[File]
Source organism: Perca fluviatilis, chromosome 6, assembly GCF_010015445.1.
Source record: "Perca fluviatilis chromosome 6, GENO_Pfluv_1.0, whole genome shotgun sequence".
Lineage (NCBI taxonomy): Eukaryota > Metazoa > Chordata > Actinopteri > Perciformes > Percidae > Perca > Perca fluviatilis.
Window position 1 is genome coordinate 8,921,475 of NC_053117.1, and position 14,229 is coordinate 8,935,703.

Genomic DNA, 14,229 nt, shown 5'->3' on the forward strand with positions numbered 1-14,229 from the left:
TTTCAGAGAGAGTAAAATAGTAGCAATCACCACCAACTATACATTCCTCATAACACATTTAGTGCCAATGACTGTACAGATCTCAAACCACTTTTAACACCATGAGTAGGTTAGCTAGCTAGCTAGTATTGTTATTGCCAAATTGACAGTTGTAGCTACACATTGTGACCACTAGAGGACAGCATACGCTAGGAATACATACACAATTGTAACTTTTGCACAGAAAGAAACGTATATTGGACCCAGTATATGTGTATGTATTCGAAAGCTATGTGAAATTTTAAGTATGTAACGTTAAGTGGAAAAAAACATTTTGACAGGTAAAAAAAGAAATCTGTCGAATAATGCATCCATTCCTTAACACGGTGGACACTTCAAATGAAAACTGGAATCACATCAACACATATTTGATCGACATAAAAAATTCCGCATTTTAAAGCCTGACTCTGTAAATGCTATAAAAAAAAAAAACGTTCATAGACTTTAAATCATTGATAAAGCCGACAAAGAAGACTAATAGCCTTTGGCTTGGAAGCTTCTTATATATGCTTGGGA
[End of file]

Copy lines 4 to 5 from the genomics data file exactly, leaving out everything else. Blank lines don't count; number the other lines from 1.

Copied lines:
Window position 1 is genome coordinate 8,921,475 of NC_053117.1, and position 14,229 is coordinate 8,935,703.

Genomic DNA, 14,229 nt, shown 5'->3' on the forward strand with positions numbered 1-14,229 from the left: